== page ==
A few weeks ago, we talked about how to build a screen flow for your app. Once you've mapped out the screens your app will need, you're ready for the fun part - diving into app design.
Here's a few tips before you start diving into designing your app, and an overview of the workflow I've used to create more than 30 mobile apps.
Use Your Map
Every successful app design project should start with a screenflow to map out the required screens, and help you understand what you need to design. A screen flow is a map for the screens you need to build, and it will help guide you throughout the entire design experience.
It's fine if you start designing your app and realize you need to add a new screen or two. Just make sure you update your screen flow to include all new screens.
Establish a Comfortable Work Flow
There are so many design tools out there - which one is best for designing your app? A better question to ask is "What tool do you feel most comfortable using?"
Having built more than 30 apps, I've found that my ideal workflow starts on paper and ends with a functioning prototype. Here's a quick rundown of my app design workflow:
• Do some initial sketches of what the screens might look like and when in doubt, use popular apps for UI inspiration. I don't typically sketch every screen, but instead focus on designs that can be used in many places so the design stays consistent.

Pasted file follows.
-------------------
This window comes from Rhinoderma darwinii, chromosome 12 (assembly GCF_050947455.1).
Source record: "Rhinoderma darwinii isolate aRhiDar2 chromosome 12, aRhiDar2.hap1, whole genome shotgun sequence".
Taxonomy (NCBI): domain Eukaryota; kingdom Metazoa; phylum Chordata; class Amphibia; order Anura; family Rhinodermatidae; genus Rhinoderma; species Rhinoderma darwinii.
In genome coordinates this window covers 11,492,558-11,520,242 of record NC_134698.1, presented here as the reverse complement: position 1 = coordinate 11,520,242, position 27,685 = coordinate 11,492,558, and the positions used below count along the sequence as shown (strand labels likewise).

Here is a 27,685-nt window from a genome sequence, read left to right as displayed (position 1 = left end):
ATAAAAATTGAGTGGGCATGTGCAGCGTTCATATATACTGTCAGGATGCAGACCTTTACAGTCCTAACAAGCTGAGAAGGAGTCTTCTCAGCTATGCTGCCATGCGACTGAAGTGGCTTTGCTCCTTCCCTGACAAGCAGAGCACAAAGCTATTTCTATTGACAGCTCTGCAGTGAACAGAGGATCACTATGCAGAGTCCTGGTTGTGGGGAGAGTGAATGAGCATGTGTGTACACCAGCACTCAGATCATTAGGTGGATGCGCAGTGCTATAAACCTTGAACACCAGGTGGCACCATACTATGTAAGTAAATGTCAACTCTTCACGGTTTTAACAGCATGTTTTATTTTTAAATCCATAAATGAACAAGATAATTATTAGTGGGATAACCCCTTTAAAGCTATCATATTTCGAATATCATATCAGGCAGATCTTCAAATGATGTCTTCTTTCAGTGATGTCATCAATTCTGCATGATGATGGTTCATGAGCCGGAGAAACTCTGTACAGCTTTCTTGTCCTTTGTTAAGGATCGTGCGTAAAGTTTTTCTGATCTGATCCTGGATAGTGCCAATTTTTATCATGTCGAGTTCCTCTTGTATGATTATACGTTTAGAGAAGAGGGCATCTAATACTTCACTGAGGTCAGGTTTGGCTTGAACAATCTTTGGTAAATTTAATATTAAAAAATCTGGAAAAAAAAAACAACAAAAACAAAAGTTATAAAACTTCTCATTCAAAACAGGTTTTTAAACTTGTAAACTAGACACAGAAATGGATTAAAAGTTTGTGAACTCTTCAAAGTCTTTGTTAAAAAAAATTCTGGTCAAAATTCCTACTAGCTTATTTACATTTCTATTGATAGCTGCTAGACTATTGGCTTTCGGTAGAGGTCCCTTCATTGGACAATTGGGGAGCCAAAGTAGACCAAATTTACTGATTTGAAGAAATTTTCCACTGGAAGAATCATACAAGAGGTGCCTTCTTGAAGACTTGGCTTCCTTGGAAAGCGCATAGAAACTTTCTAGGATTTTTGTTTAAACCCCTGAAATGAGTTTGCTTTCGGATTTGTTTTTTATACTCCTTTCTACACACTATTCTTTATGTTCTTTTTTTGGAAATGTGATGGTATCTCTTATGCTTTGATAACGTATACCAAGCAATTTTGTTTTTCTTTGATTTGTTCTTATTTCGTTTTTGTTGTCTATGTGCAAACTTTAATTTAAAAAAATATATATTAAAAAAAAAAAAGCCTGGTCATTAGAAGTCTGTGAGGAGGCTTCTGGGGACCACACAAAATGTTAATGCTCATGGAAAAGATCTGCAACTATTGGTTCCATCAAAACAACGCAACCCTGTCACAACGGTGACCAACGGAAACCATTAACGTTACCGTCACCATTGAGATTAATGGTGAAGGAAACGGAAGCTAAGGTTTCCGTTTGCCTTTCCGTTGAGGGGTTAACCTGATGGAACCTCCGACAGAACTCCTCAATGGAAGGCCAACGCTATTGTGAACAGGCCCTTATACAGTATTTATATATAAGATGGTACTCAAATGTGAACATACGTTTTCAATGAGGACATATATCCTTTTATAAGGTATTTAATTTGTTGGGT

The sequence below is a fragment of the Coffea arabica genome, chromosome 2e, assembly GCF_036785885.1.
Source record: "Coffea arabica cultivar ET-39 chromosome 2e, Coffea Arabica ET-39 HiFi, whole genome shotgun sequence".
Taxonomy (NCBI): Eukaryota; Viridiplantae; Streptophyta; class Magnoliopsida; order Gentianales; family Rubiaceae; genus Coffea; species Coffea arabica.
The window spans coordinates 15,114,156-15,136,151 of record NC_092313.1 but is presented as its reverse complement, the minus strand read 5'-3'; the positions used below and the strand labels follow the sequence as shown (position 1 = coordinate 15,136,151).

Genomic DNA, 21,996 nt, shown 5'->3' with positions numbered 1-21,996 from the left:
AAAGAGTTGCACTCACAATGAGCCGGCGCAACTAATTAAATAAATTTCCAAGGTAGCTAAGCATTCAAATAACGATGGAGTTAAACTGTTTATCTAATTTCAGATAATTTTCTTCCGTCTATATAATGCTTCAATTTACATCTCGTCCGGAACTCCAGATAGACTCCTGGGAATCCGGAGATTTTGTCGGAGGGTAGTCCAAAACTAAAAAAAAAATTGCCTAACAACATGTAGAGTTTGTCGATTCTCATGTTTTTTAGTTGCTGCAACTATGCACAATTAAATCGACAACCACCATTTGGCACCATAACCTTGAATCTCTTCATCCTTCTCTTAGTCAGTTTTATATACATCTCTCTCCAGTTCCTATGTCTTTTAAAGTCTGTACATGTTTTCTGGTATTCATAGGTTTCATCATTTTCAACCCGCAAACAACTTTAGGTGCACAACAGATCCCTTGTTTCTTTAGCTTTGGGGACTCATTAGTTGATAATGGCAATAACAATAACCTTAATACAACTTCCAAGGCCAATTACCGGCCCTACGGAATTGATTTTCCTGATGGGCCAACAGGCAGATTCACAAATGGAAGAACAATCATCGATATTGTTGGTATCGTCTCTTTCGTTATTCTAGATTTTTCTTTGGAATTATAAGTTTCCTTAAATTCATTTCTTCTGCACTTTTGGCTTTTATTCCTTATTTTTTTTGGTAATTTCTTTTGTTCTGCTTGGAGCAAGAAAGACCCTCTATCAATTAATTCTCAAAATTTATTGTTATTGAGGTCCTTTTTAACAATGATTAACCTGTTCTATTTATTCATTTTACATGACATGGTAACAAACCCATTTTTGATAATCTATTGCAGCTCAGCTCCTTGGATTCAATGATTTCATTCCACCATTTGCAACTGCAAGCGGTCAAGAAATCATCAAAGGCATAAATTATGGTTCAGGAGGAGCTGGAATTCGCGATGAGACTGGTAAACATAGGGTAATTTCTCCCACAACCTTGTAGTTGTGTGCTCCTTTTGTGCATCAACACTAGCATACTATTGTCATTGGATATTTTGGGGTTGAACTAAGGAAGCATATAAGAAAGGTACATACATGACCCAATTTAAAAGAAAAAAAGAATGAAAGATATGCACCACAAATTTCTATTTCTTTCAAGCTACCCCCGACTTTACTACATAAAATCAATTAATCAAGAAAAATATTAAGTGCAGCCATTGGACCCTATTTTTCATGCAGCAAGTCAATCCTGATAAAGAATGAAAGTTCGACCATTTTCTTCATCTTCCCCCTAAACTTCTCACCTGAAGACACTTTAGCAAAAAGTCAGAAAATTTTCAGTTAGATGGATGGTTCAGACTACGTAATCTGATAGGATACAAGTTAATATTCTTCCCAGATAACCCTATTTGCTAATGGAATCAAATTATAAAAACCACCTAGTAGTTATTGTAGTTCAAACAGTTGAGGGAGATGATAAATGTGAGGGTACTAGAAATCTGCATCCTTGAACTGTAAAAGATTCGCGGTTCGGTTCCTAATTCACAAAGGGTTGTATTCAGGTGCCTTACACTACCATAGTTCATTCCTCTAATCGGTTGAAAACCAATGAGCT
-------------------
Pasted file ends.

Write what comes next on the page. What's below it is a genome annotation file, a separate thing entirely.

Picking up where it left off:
• Using the sketches from the previous step, and the screen flow I've built for the app, I begin to build screens at the top of the user experience. This usually means starting with a login or intro screen and working down from there.
Each designer has their personal favorite software. Sometimes I'll use Illustrator to build custom icon sets, or Photoshop to edit and add effects to photos, but at the end of the day I add all of my designs to Sketch.
I love using Sketch because of the “symbols” feature that allows me to quickly create elements that can be used throughout the design. With Sketch, I can group different screens into different pages which helps me to stay organized.
• Create an art board for each screen and clearly label what it is. It often helps to name the art same thing as in your screen flow.
Make It Interactive
Once you're satisfied with the UI, consider the UX as you create a prototype. There are plenty of prototyping tools out there that will allow you to interact with the design in a realistic way.
Identify a Reliable Test Group
Design isn't just about making something that looks pretty, it's about solving a problem in a creative way. It's important to test your designs with sample users to ensure that your design is well understood.
Find a group of people to test your designs and provide feedback. Give them enough context to understand the purpose of the app, let them know what you would like feedback on, and give them access to your prototype.
Use Feedback to Refine Your Design
Listen to your test users' suggestions to improve the design and user experience. Disagree with a suggestion? Follow up and work with your test users as you create alternative versions of the designs until you arrive to the final version.
Once you've finished your app design (with input from your test users) you're ready to start thinking about launching the first version of your app.